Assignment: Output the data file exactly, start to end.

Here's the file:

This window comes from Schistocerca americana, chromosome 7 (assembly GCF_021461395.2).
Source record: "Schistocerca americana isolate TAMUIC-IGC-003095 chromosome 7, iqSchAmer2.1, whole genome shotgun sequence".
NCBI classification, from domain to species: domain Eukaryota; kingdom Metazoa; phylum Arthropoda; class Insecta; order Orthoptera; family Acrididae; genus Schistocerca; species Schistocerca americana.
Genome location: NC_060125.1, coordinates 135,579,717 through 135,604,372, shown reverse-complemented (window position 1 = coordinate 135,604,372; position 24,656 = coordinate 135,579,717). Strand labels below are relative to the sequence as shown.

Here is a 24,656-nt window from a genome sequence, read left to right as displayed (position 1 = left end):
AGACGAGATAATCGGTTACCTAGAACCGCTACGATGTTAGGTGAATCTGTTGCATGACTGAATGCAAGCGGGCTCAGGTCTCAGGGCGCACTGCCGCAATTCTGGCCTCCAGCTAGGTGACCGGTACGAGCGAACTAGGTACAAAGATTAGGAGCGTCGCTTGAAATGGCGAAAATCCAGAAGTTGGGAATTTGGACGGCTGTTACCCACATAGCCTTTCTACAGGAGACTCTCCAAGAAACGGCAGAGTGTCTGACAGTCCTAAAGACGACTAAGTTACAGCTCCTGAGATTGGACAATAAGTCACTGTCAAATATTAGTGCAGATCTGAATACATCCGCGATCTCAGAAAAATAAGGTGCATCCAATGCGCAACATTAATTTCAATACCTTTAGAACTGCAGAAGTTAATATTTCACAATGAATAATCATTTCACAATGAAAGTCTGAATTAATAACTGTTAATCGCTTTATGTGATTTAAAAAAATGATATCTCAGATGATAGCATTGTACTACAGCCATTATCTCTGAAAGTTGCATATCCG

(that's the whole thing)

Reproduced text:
This window comes from Schistocerca americana, chromosome 7 (assembly GCF_021461395.2).
Source record: "Schistocerca americana isolate TAMUIC-IGC-003095 chromosome 7, iqSchAmer2.1, whole genome shotgun sequence".
NCBI classification, from domain to species: domain Eukaryota; kingdom Metazoa; phylum Arthropoda; class Insecta; order Orthoptera; family Acrididae; genus Schistocerca; species Schistocerca americana.
Genome location: NC_060125.1, coordinates 135,579,717 through 135,604,372, shown reverse-complemented (window position 1 = coordinate 135,604,372; position 24,656 = coordinate 135,579,717). Strand labels below are relative to the sequence as shown.

Here is a 24,656-nt window from a genome sequence, read left to right as displayed (position 1 = left end):
AGACGAGATAATCGGTTACCTAGAACCGCTACGATGTTAGGTGAATCTGTTGCATGACTGAATGCAAGCGGGCTCAGGTCTCAGGGCGCACTGCCGCAATTCTGGCCTCCAGCTAGGTGACCGGTACGAGCGAACTAGGTACAAAGATTAGGAGCGTCGCTTGAAATGGCGAAAATCCAGAAGTTGGGAATTTGGACGGCTGTTACCCACATAGCCTTTCTACAGGAGACTCTCCAAGAAACGGCAGAGTGTCTGACAGTCCTAAAGACGACTAAGTTACAGCTCCTGAGATTGGACAATAAGTCACTGTCAAATATTAGTGCAGATCTGAATACATCCGCGATCTCAGAAAAATAAGGTGCATCCAATGCGCAACATTAATTTCAATACCTTTAGAACTGCAGAAGTTAATATTTCACAATGAATAATCATTTCACAATGAAAGTCTGAATTAATAACTGTTAATCGCTTTATGTGATTTAAAAAAATGATATCTCAGATGATAGCATTGTACTACAGCCATTATCTCTGAAAGTTGCATATCCG